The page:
Popular Media, such as films, magazines and even mythology creates insensitive and incomplete images of people with disability. People with disabilities are not featured much in news media though this trend is changing slowly. In Hindi movies, depictions of people with disabilities are of two main kinds: the victim (as in the blind mother) or the (evil) villain.

The premium given to intellectual superiority in this world of tough competition also adds to the alienation faced by those with intellectual disabilities

By making persons with disabilities more dependent on others, by showing up the differences of perfect bodies and imperfect ones, by limiting their access to public spaces, society gravely impacts the self esteem of persons with disabilities.

Growing pains

  • Hormones: As a child approaches puberty, there are changes in the body – secondary sexual characteristics like hair growth in both, boys and girls, breast development and semen production in girls and boys respectively. This occurs in most children regardless of their disability status.
  • Menstrual management is an area that needs attention in girls after puberty. Often, the care provider may not even know if the periods have started, another reason why sexuality and health information becomes critical.
  • A sense of identity also develops as children/adolescents grow and with it there can be a host of challenges. As children grow, they begin to express autonomy in different ways, ranging from dressing up, going out, keeping up with their siblings and also special friends and people they begin to have feelings for.
  • Persons with disabilities may express feelings of independence, assertion, learning to say Yes or No, which may be contrary to how the care provider has been handling them so far.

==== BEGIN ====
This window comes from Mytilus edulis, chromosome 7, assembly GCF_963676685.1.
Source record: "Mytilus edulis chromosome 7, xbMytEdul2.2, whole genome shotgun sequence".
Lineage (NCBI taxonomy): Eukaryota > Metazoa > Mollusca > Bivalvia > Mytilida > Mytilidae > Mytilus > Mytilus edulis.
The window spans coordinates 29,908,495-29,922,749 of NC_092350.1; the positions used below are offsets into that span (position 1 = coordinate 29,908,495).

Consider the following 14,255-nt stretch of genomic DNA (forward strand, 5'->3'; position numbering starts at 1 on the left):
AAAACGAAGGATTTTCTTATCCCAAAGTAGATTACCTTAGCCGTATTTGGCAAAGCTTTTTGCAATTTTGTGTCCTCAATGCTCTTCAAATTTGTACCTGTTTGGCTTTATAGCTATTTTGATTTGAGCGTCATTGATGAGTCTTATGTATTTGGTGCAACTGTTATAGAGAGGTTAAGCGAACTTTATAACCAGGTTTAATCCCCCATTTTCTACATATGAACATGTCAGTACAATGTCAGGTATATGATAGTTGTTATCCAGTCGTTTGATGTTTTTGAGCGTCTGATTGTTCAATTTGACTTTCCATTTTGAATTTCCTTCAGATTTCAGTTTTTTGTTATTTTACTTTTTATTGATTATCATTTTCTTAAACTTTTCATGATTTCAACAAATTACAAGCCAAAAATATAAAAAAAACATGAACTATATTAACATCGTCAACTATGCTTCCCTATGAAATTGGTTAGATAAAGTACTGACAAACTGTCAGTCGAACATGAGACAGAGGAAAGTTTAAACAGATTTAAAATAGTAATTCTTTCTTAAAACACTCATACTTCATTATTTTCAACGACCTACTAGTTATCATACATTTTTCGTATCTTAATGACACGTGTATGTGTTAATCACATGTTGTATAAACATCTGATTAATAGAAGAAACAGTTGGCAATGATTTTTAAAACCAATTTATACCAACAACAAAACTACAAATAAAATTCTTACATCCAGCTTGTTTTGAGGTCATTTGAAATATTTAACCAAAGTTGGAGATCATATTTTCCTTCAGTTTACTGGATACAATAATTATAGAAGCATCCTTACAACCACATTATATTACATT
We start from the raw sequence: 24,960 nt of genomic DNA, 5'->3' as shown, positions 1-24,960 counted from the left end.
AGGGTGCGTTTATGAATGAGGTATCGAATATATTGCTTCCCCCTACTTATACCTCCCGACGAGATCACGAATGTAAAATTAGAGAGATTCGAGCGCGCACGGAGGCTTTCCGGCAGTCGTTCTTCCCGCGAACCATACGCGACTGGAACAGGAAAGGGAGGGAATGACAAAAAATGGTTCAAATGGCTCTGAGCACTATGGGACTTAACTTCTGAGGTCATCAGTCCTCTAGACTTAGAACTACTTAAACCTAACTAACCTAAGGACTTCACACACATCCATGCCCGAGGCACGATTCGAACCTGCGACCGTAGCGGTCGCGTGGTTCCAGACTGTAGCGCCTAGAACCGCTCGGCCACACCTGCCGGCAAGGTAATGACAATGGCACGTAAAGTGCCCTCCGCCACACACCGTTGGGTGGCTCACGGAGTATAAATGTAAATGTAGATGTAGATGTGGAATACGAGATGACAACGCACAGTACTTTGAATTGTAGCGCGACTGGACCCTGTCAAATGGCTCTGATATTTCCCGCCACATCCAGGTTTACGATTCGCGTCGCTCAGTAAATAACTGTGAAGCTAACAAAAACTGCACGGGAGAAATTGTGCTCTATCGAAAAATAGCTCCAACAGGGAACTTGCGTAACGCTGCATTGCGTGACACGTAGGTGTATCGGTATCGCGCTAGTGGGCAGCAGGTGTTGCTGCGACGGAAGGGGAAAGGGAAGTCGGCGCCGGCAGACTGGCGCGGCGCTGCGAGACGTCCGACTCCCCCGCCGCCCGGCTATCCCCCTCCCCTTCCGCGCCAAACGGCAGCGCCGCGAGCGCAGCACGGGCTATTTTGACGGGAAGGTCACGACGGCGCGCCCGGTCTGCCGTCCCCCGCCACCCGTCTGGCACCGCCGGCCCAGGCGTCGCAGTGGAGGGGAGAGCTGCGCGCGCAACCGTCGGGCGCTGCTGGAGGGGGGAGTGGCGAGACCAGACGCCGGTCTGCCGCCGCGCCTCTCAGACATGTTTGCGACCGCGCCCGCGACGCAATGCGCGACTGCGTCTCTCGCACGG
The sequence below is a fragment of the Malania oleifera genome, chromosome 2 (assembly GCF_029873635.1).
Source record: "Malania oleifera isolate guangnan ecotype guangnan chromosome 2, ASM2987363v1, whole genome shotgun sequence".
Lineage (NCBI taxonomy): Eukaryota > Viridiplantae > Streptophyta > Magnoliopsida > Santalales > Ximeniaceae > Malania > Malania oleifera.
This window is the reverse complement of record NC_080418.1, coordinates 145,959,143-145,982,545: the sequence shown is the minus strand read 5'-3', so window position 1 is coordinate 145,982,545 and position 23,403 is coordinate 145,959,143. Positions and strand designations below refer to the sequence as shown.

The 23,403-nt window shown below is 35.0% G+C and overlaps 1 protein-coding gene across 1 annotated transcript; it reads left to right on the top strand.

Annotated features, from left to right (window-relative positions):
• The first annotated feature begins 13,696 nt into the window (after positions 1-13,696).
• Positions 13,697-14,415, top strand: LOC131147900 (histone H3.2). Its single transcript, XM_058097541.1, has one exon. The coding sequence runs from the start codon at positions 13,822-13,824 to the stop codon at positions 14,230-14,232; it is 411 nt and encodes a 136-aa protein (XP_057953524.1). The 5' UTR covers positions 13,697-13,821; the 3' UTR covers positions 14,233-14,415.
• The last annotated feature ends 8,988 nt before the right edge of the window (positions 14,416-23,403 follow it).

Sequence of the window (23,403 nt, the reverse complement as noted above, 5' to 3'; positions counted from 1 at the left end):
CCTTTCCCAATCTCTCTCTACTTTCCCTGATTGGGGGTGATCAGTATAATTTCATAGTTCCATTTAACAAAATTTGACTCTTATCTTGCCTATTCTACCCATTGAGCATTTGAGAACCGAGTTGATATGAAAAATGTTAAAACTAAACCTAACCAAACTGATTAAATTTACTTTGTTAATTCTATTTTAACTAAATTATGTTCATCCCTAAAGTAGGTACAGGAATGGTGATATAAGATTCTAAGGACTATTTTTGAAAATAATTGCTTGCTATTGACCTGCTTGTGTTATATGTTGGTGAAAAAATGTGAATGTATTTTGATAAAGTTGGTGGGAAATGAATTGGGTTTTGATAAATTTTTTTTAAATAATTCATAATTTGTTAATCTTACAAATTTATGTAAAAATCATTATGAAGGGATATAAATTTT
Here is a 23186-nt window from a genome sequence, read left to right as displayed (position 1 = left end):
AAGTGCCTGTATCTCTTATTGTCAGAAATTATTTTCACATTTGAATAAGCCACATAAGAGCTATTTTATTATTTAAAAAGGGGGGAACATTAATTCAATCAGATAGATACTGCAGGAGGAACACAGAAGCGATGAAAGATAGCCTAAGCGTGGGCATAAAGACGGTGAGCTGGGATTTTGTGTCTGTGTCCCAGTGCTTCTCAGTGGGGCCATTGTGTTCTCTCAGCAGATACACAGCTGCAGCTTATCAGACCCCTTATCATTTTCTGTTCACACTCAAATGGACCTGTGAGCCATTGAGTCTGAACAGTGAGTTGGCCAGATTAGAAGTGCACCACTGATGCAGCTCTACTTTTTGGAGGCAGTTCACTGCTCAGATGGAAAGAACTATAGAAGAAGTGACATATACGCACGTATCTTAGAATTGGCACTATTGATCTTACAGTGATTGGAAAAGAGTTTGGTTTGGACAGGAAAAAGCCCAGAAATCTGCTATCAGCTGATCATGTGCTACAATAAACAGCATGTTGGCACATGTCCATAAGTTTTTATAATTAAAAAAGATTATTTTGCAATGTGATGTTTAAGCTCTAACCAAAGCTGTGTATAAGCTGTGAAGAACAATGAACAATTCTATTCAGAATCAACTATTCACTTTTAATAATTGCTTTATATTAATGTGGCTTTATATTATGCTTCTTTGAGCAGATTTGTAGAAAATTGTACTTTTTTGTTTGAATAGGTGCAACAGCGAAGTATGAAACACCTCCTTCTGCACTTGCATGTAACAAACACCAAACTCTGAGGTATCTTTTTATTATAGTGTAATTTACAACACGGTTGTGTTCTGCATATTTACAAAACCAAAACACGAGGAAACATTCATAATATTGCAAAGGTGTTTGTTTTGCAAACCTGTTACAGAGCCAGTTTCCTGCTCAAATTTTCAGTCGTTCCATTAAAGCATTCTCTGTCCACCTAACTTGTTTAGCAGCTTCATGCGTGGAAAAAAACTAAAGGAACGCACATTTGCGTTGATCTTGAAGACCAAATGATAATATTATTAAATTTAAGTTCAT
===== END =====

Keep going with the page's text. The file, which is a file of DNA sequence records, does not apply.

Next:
• Sexual expression is common at this stage – masturbation, feeling attracted (“crushes”, “love”), wanting to be in a relationship, fantasizing, wanting to socialise more etc are common
  • Masturbation is safe and harmless. However adults’ own discomfort around anything sexual can cause a disabled person to feel discouraged or shameful for masturbating. At the same time, people with disabilities may need to be taught that there is a time and place for masturbation and how to adhere to that
  • Role models – there are hardly any role models with disabilities for young disabled people to look up to. On the contrary, most successful role models are people who look very different from them. Teachers could organize talks and presentations by ex-students who have achieved a measure of success in their lives, or showcase lives of successful people with disabilities in order to help them aspire for greatness
  • Sexual identity – there is an assumption of heterosexuality among most people which can further alienate and isolate a person with a disability who is attracted to someone of their own gender.
  • Questions – young people with disabilities have the same questions typical youngsters do but even fewer ways to get accurate answers. This may leave them feeling unnecessarily lonely, confused, shameful, fearful or guilty and may also make them vulnerable to abuse because they have not been given the information and skills to protect themselves.

Ethical dilemmas we may encounter

  • How much information to give and when? This is especially difficult in the context of sexuality information.